Billboard company Outfront Media Inc. is said to have resumed seeking support to build a digital sign on land hugging West Fairmount Park beside the Schuylkill Expressway, a plan critics have said would mar one of Philadelphia’s most prized open spaces.

Alex Doty, executive director of the Philadelphia Parks Alliance, said Outfront representatives met with him recently to press their case for legislation that would permit the double-faced digital billboard to rise on property now zoned as parkland.

Outfront representatives either declined to comment or did not respond to questions.

The outreach comes about a year-and-a-half after Council member Curtis Jones Jr. withdrew a bill he had introduced that would have permitted the digital sign’s installation. It was vocally opposed by the Parks Alliance and other open-space advocates.

Jones’ district includes the proposed new billboard site, a narrow strip of riverfront land co-owned by railway operator CSX Corp. across the expressway from West Fairmount Park between the Strawberry Mansion Bridge and Montgomery Drive.

His legislation would have changed that property’s zoning from its current designation for parks and open space, where billboards are prohibited, to an industrial designation, where they are allowed.

It also would have exempted the land from city rules outlawing billboards near parks and historic sites to allow for a “double-faced … digital advertising sign” there.

The bill was prompted by Children’s Hospital of Philadelphia’s wish for the removal of an existing waterfront billboard near its pediatric research tower along the Schuylkill River Trail beside the South Street Bridge. The metal-framed rear of that sign obstructs views of the river from that building’s windows.

Doty of the Parks Alliance said he was told that the park-adjacent location for the new sign was selected through a deal with CSX, which once owned the property where the current billboard stands and continues to earn rent from Outfront due to an easement that was granted for that billboard when the land was sold.

But moving the sign would also mean a big upgrade for Outfront, since its current sign is a conventional billboard with a single unchanging image meant to be viewed from the expressway across the Schuylkill, while the new one would be a double-sided digital model directly beside that busy road.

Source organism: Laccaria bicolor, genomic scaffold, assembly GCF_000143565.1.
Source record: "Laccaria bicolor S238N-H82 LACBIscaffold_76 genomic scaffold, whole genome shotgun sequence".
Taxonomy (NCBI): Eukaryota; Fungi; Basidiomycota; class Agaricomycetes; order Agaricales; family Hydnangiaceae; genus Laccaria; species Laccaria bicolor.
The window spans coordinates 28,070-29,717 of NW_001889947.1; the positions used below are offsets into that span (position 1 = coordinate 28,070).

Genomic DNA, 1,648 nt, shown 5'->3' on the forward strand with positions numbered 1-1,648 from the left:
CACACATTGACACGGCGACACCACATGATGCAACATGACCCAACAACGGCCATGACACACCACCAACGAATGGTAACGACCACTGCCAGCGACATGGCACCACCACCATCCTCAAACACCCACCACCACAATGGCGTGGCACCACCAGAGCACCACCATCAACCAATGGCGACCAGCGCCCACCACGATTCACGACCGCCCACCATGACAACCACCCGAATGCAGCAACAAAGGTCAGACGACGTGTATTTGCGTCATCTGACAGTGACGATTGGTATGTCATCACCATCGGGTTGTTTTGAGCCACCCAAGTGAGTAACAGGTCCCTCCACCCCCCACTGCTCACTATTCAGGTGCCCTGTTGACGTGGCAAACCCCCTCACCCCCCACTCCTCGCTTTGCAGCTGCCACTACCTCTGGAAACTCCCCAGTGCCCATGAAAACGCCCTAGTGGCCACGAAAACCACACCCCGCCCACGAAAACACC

Doty said he was visited about two weeks ago by Barbara Bridge, Outfront’s real estate and government affairs director for the Philadelphia area, and Alan Kessler, a lawyer with the law firm Duane Morris who is representing the billboard company.

The two contended that the Parks Alliance and other opponents of Jones’ earlier legislation had misunderstood the character of the land where Outfront wanted to build its new digital installation, Doty said.

Critics mistakenly believed the land to be a continuation of Fairmount Park’s green space when it is actually an industrial strip traversed by rail tracks, he recalled Bridge and Kessler as saying.

Doty said it had been his understanding that the two were seeking to drum up support for the billboard among its past critics in hopes of clearing the way for Jones to reintroduce his legislation.

The Parks Alliance has not yet decided whether to reconsider its past position, he said, but its board agreed to tour the proposed location of the digital displays in the coming weeks.

“There’s some benefit to removing the billboard from [along the Schuylkill River Trail] and some detriment to putting it somewhere else," he said. “That’s basically what we’re weighing.”

Outfront’s Bridge declined to answer questions about her company’s recent outreach, saying remarks would come from a spokesperson from whom no response has come. Kessler did not respond to a phone message.

Jones’ chief of staff Joshua Cohen said the Council member has “no intention to move the bill at this point.” Children’s Hospital spokesperson Emily DiTomo said the hospital “is not engaged in any advocacy on this issue at this time.”

Fairmount Park Conservancy spokesperson Sharene Azimi declined to comment on whether the group has been approached again by Outfront representatives, citing its plans to soon announce a new executive director.

The group’s previous leader, Jamie Gauthier, is running unopposed in next month’s general election to represent the City Council district in West Philadelphia where the current sign now stands.

Gauthier, who was not aware of Outfront’s recent outreach, said that her position toward the proposal has not changed, but that she has sympathy for her soon-to-be Children’s Hospital constituents.

“I don’t object to them trying to move it. I do object to where they want to move it to," she said. “I thought it was a bad idea last year when it came up, and I think it’s a bad idea now."